Table 1:Range of completion parameters used to develop the model.
We used analytics (Scatter-diagram smoothing) to develop a relationship between two dependent variables EUR and IP over 150 days and Rate of overlap (See Eqs. 1 through 5, Appendix A) among laterals. The study demonstrates the effect of stacked reservoirs on EUR and IP 150 oil. The interactions can help us understand the relationship between the planning of older and newer wells.
Recent Advancements in Well Spacing
There is no simple formula to guide proport well spacing in the Permian Basin. Defeu et al. , considering data from Wolfcamp shale play in the Delaware Basin, one study found that when a child well was drilled within 1,000 feet of an older well, the parent outperformed the new child by 66%. When the comparison was adjusted for high-intensity completions with higher fluid and proppant volumes, 79% of older Wolfcamp wells performed better than offset child wells. If well density or lateral spacing is too tight, it could lead to negative well interference issues between neighboring laterals from fracture-driven interactions (FDIs), or frac hits, which could degrade the productivity and recovery factors of parent and infill wells.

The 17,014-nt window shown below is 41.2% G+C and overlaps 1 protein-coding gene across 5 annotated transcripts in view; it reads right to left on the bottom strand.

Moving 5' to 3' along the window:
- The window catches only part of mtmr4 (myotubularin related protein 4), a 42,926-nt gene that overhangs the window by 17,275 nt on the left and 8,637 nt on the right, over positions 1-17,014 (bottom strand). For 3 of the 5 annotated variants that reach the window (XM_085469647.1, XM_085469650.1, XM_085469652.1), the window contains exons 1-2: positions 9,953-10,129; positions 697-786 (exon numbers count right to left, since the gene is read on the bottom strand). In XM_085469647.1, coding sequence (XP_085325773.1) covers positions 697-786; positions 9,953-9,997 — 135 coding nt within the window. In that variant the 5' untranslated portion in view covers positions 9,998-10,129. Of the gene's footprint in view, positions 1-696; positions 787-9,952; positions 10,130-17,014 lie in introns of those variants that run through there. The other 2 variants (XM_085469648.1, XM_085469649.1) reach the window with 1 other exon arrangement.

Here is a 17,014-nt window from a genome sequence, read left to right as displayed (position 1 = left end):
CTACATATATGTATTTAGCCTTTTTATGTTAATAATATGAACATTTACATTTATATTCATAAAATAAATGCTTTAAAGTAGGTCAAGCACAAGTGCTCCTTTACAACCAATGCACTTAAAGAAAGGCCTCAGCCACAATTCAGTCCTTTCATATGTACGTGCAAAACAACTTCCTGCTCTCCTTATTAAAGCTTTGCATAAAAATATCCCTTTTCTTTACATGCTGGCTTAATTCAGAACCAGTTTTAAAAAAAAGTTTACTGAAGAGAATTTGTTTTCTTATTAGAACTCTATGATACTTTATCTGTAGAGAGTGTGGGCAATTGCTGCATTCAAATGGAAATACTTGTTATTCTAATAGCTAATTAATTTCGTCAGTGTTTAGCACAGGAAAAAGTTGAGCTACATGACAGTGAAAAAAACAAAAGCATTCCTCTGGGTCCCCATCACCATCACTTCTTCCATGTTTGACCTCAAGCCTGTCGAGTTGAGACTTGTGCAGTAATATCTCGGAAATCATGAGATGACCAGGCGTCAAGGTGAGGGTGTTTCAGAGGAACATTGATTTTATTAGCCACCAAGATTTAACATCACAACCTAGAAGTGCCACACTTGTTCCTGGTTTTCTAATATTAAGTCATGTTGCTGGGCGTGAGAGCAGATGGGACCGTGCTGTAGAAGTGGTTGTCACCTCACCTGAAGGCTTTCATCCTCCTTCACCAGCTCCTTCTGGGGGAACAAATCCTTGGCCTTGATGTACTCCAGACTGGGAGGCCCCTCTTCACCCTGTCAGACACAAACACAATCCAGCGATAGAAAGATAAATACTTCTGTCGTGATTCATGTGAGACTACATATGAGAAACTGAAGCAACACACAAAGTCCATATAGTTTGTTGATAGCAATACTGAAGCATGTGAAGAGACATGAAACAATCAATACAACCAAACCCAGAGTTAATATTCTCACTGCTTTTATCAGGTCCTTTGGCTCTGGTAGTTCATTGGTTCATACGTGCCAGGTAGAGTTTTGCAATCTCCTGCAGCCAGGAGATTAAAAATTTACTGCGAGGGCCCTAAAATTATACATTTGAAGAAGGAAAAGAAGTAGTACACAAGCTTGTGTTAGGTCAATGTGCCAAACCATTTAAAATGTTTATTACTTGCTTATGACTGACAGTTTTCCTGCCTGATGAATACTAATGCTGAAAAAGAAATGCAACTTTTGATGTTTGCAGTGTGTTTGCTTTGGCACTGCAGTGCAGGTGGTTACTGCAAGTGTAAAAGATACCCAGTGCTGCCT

It is well known in the industry that an increase in well spacing lowers the wells EUR . The wider the spacing the higher the EUR per well to a point, but production per section (lease) drops as fewer wells are drilled to drain the section.
Estimated ultimate recovery of wells (EUR) usually increases with the increase in number of stages. As the number of fracture stages increases, the efficiency of incremental stages decreases in the Bakken shale Formation . Beyond a certain number, therefore, the incremental cost would exceed the incremental benefits.
A study by Hart Energy and ENVERUS on the Wolfcamp A, shows multiple spacing tests done by operators in the DOMINATOR area in Lea County, New Mexico. Despite the risks associated with the tight spacings (<200 ft) used in the project, more testing (numerically and analytically) is needed to push the boundaries of spacings to determine with an optimum range (Figure 3). Shows the effect of Wolfcamp-A linear spacing on productivity. The figure demonstrates the recommended range of 200-800 ft.